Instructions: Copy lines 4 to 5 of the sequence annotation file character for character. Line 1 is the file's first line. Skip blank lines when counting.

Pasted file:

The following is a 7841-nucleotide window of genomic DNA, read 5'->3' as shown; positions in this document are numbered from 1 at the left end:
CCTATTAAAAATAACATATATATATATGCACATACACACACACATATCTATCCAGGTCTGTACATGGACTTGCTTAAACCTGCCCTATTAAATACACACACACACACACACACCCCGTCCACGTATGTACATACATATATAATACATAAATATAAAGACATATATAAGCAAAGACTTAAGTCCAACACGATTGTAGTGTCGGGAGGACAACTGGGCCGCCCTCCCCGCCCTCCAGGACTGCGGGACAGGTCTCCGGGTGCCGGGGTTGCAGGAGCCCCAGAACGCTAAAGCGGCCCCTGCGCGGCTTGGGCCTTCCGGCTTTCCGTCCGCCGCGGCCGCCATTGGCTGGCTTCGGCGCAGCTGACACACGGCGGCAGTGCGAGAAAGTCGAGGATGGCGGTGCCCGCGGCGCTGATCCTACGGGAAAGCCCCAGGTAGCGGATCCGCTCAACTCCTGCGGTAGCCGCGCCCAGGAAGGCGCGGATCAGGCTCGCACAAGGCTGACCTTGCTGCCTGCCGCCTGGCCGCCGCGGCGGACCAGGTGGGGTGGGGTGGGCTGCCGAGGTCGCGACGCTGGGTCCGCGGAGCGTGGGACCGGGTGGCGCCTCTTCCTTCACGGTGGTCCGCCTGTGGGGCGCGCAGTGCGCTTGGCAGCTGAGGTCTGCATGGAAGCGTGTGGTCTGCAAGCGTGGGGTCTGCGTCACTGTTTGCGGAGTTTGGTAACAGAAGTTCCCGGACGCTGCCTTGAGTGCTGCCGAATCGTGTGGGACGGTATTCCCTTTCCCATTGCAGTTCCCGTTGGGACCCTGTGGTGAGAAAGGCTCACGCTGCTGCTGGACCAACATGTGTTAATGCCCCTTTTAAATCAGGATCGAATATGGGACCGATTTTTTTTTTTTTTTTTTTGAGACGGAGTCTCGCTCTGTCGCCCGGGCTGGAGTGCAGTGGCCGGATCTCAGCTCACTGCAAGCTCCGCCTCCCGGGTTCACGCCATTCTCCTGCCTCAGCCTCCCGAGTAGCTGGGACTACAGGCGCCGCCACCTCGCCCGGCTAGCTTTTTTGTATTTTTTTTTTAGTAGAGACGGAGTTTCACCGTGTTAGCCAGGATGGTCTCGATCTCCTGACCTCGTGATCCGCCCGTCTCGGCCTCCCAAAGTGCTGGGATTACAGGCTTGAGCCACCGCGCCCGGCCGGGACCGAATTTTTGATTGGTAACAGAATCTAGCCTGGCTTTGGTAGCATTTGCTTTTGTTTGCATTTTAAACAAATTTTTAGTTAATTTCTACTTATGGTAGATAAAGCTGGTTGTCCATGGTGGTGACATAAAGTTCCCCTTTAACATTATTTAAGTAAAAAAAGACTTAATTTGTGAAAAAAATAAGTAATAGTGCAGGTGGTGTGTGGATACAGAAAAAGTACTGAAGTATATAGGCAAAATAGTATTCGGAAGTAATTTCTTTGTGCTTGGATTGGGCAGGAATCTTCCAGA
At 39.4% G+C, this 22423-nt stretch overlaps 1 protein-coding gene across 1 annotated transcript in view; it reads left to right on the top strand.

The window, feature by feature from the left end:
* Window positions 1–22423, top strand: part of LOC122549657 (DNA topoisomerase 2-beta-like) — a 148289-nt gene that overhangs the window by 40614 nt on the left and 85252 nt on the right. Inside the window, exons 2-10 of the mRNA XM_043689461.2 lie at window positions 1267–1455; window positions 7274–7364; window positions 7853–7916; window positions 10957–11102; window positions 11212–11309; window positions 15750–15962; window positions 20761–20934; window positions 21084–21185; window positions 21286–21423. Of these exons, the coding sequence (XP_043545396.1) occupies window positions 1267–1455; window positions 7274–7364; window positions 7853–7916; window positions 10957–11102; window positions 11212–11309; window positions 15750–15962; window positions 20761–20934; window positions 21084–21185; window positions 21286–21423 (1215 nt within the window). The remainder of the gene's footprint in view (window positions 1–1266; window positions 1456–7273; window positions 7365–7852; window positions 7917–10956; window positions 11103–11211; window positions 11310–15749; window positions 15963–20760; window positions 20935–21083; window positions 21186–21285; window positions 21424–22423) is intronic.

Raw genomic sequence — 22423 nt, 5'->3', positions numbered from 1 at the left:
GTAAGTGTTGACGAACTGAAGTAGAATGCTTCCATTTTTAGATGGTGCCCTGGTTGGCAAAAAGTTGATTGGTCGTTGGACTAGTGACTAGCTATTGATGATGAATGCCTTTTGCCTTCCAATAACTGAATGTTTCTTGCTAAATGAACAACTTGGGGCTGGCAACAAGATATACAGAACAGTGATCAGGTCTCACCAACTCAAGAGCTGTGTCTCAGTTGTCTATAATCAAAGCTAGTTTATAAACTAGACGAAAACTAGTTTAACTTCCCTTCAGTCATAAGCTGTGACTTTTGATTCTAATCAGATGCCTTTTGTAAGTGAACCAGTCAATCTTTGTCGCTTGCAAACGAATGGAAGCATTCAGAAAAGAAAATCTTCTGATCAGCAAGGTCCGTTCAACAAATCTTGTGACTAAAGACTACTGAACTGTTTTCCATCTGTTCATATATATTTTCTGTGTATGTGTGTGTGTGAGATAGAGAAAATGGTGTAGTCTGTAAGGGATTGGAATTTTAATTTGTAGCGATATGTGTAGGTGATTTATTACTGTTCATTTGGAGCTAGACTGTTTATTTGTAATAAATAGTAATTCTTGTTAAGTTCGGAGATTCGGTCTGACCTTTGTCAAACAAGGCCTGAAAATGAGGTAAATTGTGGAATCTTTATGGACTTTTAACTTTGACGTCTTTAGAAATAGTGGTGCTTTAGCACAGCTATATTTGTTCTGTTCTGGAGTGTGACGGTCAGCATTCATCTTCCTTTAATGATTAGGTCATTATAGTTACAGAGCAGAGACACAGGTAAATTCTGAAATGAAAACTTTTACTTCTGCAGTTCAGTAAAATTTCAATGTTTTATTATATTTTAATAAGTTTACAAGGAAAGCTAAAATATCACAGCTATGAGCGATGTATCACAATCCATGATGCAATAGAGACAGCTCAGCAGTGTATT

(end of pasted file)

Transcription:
The window, feature by feature from the left end:
* Window positions 1–22423, top strand: part of LOC122549657 (DNA topoisomerase 2-beta-like) — a 148289-nt gene that overhangs the window by 40614 nt on the left and 85252 nt on the right. Inside the window, exons 2-10 of the mRNA XM_043689461.2 lie at window positions 1267–1455; window positions 7274–7364; window positions 7853–7916; window positions 10957–11102; window positions 11212–11309; window positions 15750–15962; window positions 20761–20934; window positions 21084–21185; window positions 21286–21423. Of these exons, the coding sequence (XP_043545396.1) occupies window positions 1267–1455; window positions 7274–7364; window positions 7853–7916; window positions 10957–11102; window positions 11212–11309; window positions 15750–15962; window positions 20761–20934; window positions 21084–21185; window positions 21286–21423 (1215 nt within the window). The remainder of the gene's footprint in view (window positions 1–1266; window positions 1456–7273; window positions 7365–7852; window positions 7917–10956; window positions 11103–11211; window positions 11310–15749; window positions 15963–20760; window positions 20935–21083; window positions 21186–21285; window positions 21424–22423) is intronic.